Not a Lexis+ subscriber? Try it out for free.

Estate and Elder Law

Historic Estate & Gift Tax Savings Opportunities Almost Gone

By: David R. Schoenhaar, Esq.*

We are half way through 2012 and the generous tax legislation that went into effect on January 1, 2011, is scheduled to sunset on December 31, 2012, if Congress fails to act. Those who can participate in significant gift planning must act now if they plan to take advantage of the historic opportunities presented by the high gift tax exemption amount before the close of 2012.

What's At Risk?

If Congress does nothing, which is highly likely given its failure to act in 2009 and the fact that this is an election year, the estate, gift, and generation-skipping transfer (GST) taxes will revert to pre-2001 levels as follows:

  • Estate, gift, and GST tax rates will significantly increase from 35% to 55%.
  • Individual exemption amounts will dramatically decrease from $5,120,000 to $1,000,000 for estate and gift taxes and to approximately $1,000,000 for GST taxes due to an inflation adjustment.

For the optimist who believes Congress will act, experts predict that any new legislation will be much less favorable than the rates and exemption amounts that exist today for gifting. Even if the experts are wrong and Congress extends the current tax laws, gifting now can still be an advantage if assets appreciate in value. Most of the pundits are saying if Congress acts:

  • Estate, gift, and GST tax rates will settle in at 45%- the midpoint between pre-2001 rates and today's rate.
  • Individual exemption amounts for estate and GST taxes will be between $3,000,000 and $3,500,000.
  • Individual exemption amounts for gift taxes will return to $1,000,000.

Accordingly, whether Congress acts or allows the current tax laws to sunset, there is a significant risk to failing to take advantage of the current historic gifting opportunities.

What to Do?

It is critical to consult with your legal and tax advisors to analyze your specific situation (i.e. amount of assets available, cost basis, gift tolerance, etc.). High net worth individuals who decide to make significant gifts can do so utilizing a variety of strategies.

The most simple gift transaction is to make outright gifts. However, this is suitable only in specific situations as it is not an effective method for gifting to young children or grandchildren, can expose the asset to the donee's creditors, and does not allow the donor to leverage his or her GST exemption.

To facilitate the protection and growth of the assets gifted, we advise clients to make substantial gifts to a trust or multiple trusts. The trust can be drafted for the benefit of the donor's intended beneficiaries (e.g. children and/or grandchildren) and the donor can appoint trustees that will have the power to make distributions to or for such beneficiaries according to a standard based on the beneficiaries' needs and the donor's wishes.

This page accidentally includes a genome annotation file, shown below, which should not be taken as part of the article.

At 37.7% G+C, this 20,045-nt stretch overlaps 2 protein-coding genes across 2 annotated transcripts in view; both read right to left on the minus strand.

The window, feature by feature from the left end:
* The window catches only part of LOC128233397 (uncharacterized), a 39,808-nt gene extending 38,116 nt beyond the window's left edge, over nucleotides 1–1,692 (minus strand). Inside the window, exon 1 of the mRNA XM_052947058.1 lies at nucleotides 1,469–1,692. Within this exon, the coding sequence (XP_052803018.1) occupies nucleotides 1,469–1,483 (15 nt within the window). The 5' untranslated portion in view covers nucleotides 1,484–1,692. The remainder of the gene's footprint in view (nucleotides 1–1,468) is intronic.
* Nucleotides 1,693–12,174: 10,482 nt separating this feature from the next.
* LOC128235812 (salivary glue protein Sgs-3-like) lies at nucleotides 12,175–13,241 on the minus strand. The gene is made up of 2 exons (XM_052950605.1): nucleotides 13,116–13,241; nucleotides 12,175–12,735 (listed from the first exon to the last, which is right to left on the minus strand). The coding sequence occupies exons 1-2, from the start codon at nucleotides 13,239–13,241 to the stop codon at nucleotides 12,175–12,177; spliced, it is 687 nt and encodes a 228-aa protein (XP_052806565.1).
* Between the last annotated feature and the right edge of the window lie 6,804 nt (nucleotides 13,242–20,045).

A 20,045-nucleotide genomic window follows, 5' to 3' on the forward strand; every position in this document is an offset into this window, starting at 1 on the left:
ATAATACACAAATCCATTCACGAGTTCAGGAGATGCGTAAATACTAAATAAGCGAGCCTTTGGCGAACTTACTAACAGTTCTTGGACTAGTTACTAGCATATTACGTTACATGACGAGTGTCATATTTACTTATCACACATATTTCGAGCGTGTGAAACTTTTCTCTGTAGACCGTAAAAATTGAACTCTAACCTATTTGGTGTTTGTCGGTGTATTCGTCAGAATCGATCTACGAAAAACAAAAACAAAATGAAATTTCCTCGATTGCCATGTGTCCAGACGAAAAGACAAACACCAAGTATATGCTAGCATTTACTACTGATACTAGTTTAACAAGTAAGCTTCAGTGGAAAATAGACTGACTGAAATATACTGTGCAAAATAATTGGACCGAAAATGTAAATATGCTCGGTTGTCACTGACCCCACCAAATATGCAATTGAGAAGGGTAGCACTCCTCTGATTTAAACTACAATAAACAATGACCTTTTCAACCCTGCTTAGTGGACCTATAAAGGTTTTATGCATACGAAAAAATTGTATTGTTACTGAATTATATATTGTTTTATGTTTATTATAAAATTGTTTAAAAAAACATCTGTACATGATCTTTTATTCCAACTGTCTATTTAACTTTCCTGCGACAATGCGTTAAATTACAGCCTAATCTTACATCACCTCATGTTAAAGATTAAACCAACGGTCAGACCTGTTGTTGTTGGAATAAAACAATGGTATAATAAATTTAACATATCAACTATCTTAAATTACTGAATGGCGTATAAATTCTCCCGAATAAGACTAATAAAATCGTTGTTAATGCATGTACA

The trust can be structured as a "Grantor Trust" for income tax purposes. This means that the income tax liability of the trust will flow through to the donor's personal income tax return. This presents the following additional benefits: (i) trust assets appreciate free of income tax liability, (ii) the donor effectively makes additional tax free transfers to the trust by paying the income tax on the trust's income, and (iii) transactions between the donor and the trust are not considered a taxable event for income tax purposes.

In addition to making gifts to a Grantor Trust to utilize the donor's gift tax exemption amount, assets can be sold to a trust through a sophisticated technique referred to as a Sale to an Intentionally Defective Grantor Trust. In a sale transaction, the donor can sell additional assets (valued after discounts if available) to a Grantor Trust in return for a secured promissory note with interest only payments until maturity. The interest rate used for a nine (9) year note is the Mid-Term AFR rate which is presently 1.07%. The note can provide the flexibility for pre-payments if the donor so desires. Finally, the donor can allocate his or her unused GST exemption to the "seed" gifts made to the trust, valued at approximately 10% of the value of the sale transaction, and the entire trust will grow and pass to the donor's children and grandchildren without incurring an estate or GST tax.

Given the historic gift tax opportunities that exist today, it is critical that gifts be made before these opportunities expire at the end of this year. The wealth transfer strategies discussed above are just a few strategies available for significant estate and gift tax planning. Do not wait, start the process of implementing a wealth transfer program that is coordinated with your overall estate plan now.        

*David R. Schoenhaar, Esq., is a senior associate at Ruskin Moscou Faltischek, P.C. and is a member of the firm's Trust and Estates Planning and Litigation Department.


Sign in with your ID to access Estates, Gifts & Trusts and Elder Law resources

Discover the features and benefits of LexisNexis® Tax Center

LexisNexis Publications:

View the LexisNexis Catalog of Legal and Professional Publications

LexisNexis eBooks

Click here for a list of available LexisNexis eBooks.

Click here to learn more about LexisNexis eBooks.

For more information about LexisNexis products and solutions connect with us through our corporate site.